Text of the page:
The earliest radio stations were simply radiotelegraphy systems and did not carry audio. For audio broadcasts to be possible electronic detection and amplification devices had to be incorporated.
The thermionic valve was invented in 1904 by the English physicist John Ambrose Fleming. He developed a device he called an "oscillation valve" (because it passes current in only one direction). The heated filament, or cathode, was capable of thermionic emission of electrons that would flow to the plate (or anode) when it was at a higher voltage. Electrons, however, could not pass in the reverse direction because the plate was not heated and thus not capable of thermionic emission of electrons. Later known as the Fleming valve, it could be used as a rectifier of alternating current and as a radio wave detector. This greatly improved the crystal set which rectified the radio signal using an early solid-state diode based on a crystal and a so-called cat's whisker. However, what was still required was an amplifier.
The triode (mercury-vapor filled with a control grid) was patented on March 4, 1906 by the Austrian Robert von Lieben independent from that, on October 25, 1906 Lee De Forest patented his three-element Audion. It wasn't put to practical use until 1912, when its amplifying ability became recognized by researchers.
By about 1920, valve technology had matured to the point where radio broadcasting was fast becoming viable. However, an early audio transmission that could be termed a broadcast may have occurred on Christmas Eve in 1906 by Reginald Fessenden, although this is disputed. While many early experimenters attempted to create systems similar to radiotelephone devices by which only two parties were meant to communicate, there were others who intended to transmit to larger audiences. Charles Herrold started broadcasting in California in 1909 and was carrying audio by the next year. (Herrold's station eventually became KCBS).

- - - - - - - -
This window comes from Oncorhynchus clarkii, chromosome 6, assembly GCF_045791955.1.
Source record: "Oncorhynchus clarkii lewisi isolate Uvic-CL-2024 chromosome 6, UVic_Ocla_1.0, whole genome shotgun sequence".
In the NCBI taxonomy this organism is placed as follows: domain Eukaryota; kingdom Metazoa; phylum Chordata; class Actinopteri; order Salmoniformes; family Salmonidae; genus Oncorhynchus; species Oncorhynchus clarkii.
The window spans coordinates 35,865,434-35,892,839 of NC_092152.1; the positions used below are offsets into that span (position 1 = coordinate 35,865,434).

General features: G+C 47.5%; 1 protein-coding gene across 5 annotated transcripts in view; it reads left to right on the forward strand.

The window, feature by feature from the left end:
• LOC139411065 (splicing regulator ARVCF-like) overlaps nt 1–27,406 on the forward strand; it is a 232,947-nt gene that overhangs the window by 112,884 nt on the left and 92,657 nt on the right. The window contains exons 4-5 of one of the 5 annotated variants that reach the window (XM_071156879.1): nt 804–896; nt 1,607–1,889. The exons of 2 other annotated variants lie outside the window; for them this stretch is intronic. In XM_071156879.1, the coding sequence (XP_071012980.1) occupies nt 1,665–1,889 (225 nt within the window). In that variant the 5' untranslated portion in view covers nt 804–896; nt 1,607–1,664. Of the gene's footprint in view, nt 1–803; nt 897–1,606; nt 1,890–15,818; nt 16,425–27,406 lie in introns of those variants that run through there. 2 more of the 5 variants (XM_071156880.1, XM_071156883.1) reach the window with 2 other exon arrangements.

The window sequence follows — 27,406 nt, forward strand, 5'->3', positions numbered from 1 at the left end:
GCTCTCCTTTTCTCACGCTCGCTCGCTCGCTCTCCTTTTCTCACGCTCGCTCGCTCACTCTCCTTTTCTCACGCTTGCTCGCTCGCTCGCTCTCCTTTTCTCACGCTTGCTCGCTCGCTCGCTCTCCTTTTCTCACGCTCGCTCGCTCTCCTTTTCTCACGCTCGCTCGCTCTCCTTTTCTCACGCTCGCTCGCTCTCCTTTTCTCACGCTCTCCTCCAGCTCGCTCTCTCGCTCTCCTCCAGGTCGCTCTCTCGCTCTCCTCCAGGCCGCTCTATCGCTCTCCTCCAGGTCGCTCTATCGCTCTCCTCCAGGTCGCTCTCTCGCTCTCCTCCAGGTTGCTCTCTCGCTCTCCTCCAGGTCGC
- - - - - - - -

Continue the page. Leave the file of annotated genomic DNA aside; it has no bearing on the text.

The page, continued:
In The Hague, the Netherlands, PCGG started broadcasting on November 6, 1919, making it, arguably the first commercial broadcasting station. In 1916, Frank Conrad, an employee for the Westinghouse Electric Corporation, began broadcasting from his Wilkinsburg, Pennsylvania garage with the call letters 8XK. Later, the station was moved to the top of the Westinghouse factory building in East Pittsburgh, Pennsylvania. Westinghouse relaunched the station as KDKA on November 2, 1920, as the first commercially licensed radio station in America. The commercial broadcasting designation came from the type of broadcast license; advertisements did not air until years later. The first licensed broadcast in the United States came from KDKA itself: the results of the Harding/Cox Presidential Election. The Montreal station that became CFCF began broadcast programming on May 20, 1920, and the Detroit station that became WWJ began program broadcasts beginning on August 20, 1920, although neither held a license at the time.
American Centurion Radio - 06/29/14 - FPRN Radio by fprnradio
In 1920 wireless broadcasts for entertainment began in the UK from the Marconi Research Centre 2MT at Writtle near Chelmsford, England. A famous broadcast from Marconi's New Street Works factory in Chelmsford was made by the famous soprano Dame Nellie Melba on 15 June 1920, where she sang two arias and her famous trill. She was the first artist of international renown to participate in direct radio broadcasts. The 2MT station began to broadcast regular entertainment in 1922. The BBC was amalgamated in 1922 and received a Royal Charter in 1926, making it the first national broadcaster in the world.